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Publish at April 04 2017 Updated December 16 2021

LaTex and the basis of mathematical communication

Symbols, syntax and mathematical terminology on the menu.

Many mathematical communications assume that everyone understands the characters used, is familiar with mathematical syntax, and knows the difference between the terms used, for example, between parameters, operators, and functions.

If we once knew this, it's not clear that we still remember it. Also, the fundamental principle in mathematical communication is not to assume anything implicit in the speaker.

Symbols


The variety of symbols used in mathematics is surprising. We start with 26 Latin and 33 Greek letters, 9 digits, four common operators (+, -, * , / ) to these are added delimiters ( ) [ ] , vectors, logical, trigonometric, matrix operators, constants (Pi, e, c, h ), characteristics (degree °, direction) and a host of other symbols, several hundred, whose meaning changes depending on the mathematical field.

In 1983, in an attempt to standardize scientific communications, Leslie Lamport proposed a standard for encoding mathematical symbols that gradually became established as software developments progressed. Today LaTex is the recognized standard. Besides making it easier to read and reproduce, LaTex is often the only format accepted by scientific publishers.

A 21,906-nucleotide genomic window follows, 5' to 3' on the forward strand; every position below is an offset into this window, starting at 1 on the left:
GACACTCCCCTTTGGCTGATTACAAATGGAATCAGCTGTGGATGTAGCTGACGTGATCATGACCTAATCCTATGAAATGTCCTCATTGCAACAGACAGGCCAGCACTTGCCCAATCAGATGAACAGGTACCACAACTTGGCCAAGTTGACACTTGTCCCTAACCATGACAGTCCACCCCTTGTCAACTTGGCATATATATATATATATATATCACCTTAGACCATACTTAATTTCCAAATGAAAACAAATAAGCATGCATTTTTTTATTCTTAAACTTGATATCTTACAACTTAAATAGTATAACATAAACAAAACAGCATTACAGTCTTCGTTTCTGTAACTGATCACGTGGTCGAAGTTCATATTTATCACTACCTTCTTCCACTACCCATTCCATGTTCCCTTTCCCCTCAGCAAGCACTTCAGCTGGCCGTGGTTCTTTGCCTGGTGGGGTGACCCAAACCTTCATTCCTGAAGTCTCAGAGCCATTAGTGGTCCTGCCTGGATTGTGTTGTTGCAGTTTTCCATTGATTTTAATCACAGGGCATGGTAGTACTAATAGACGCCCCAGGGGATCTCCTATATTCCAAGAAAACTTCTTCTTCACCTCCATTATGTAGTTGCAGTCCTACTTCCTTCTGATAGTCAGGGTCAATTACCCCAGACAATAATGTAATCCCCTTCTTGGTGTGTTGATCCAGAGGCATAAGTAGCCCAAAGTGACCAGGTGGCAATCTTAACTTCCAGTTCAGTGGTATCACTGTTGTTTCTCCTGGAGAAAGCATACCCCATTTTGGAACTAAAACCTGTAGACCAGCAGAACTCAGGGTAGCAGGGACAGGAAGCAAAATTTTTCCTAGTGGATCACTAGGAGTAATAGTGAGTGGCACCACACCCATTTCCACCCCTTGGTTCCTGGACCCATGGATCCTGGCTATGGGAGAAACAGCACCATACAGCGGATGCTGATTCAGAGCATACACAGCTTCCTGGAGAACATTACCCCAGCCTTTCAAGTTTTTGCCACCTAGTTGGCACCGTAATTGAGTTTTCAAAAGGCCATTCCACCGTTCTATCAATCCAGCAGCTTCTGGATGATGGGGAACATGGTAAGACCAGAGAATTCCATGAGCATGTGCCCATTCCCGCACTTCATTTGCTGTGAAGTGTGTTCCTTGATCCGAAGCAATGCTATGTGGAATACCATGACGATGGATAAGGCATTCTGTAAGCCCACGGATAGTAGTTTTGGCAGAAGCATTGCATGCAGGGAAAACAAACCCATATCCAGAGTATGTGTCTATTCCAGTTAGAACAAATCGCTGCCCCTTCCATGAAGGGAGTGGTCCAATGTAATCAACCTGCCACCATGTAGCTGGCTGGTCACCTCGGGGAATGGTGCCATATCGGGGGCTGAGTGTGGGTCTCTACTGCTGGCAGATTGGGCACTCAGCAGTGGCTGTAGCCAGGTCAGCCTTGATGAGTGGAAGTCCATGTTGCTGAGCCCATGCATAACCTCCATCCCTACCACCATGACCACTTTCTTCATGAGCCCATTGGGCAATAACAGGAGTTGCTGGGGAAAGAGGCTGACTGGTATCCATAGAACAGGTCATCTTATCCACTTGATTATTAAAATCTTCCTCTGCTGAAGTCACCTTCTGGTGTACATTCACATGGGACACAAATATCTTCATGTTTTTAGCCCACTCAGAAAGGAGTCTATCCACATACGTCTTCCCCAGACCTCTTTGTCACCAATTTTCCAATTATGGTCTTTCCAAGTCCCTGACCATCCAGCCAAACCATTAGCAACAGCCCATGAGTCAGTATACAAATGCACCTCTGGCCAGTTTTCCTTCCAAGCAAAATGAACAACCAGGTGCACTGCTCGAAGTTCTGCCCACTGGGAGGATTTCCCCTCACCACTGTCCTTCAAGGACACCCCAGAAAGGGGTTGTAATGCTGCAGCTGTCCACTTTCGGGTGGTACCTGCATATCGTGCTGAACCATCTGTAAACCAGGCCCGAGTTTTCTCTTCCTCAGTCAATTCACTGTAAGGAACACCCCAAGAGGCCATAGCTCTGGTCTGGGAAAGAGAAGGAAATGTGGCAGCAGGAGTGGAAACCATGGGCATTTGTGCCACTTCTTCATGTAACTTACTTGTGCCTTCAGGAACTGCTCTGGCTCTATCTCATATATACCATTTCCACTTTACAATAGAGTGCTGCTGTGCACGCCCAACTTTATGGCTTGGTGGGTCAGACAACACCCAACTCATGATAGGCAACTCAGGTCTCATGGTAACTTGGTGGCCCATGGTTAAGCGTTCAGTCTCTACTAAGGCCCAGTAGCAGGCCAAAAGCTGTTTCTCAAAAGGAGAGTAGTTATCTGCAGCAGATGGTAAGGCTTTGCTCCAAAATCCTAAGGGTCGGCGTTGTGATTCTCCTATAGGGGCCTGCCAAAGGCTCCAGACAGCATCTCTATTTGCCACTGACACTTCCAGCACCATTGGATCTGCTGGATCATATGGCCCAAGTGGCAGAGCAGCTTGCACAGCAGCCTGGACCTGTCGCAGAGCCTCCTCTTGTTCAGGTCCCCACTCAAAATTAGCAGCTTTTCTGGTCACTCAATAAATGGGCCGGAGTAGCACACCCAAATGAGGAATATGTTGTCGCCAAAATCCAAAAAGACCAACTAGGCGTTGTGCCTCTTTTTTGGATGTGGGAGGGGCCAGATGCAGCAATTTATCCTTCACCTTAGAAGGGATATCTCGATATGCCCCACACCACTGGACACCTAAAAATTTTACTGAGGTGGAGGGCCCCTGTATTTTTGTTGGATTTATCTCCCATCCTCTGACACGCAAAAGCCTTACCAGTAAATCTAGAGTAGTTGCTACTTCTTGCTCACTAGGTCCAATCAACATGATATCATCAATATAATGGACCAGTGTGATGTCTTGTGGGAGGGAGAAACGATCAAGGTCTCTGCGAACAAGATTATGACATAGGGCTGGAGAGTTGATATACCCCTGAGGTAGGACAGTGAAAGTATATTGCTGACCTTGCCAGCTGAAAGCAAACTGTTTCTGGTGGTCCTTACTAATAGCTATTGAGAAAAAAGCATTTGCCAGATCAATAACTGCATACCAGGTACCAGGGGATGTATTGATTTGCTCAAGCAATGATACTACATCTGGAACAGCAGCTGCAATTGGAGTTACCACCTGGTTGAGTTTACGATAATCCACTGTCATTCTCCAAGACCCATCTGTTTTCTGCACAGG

Just as it would be utopian to learn a language without knowing its alphabet, it seems equally utopian to attempt to understand math without mastering its symbols. Basically, all usable characters are in the LaTex alphabet. We can start there. ∑ ∂ ƒ˚ ...

The fact that they are not defined demonstrates the need to make their meaning clear in the context in which they are used. The meaning the author gives them may differ from the meaning the student gives them.

Terminology


The development of mathematical jargon has accelerated over the last century. New concepts of space and dimensions have appeared in addition to imaginary numbers and complex operators. Some of these concepts are open to interpretation; therefore, it becomes essential to go back to their original definition in order to use them correctly.

Here again, to assume that the student has mastered them and has the same definition as the teacher is to take a risk of losing it along the way. For example, you are assumed to have learned about sets of numbers. What are the differences between natural, relative, rational, real, complex, imaginary numbers? If I provide a reminder, we are likely to understand each other better.

Syntax


Syntax defines the relationships between the elements of an equation. ( 3 * 4 ) + 12 is not the same as 3 * ( 4 + 12 ) . 3 * 4 + 12 is therefore an ambiguous expression unless you define the order of precedence of the operators. This is the case with almost all operators: their order is important most of the time. Statistics, sets, logic, differential calculus each have their own syntax.

Here too, a syntactic reminder is an essential part of understanding. Not everyone remembers precisely the syntactic principles used.

Explicitly providing the elements for understanding the language makes for a successful mathematical explanation. The exercise is arduous, but profitable.



References

LaTex - https://www.latex-project.org/

LaTex - Wikipedia - https://fr.wikipedia.org/wiki/LaTeX

LaTex forms - https://fr.wikipedia.org/wiki/Aide:Formules_TeX

Mathematical symbols - Wikipedia
https://fr.wikipedia.org/wiki/Table_de_symboles_math%C3%A9matiques


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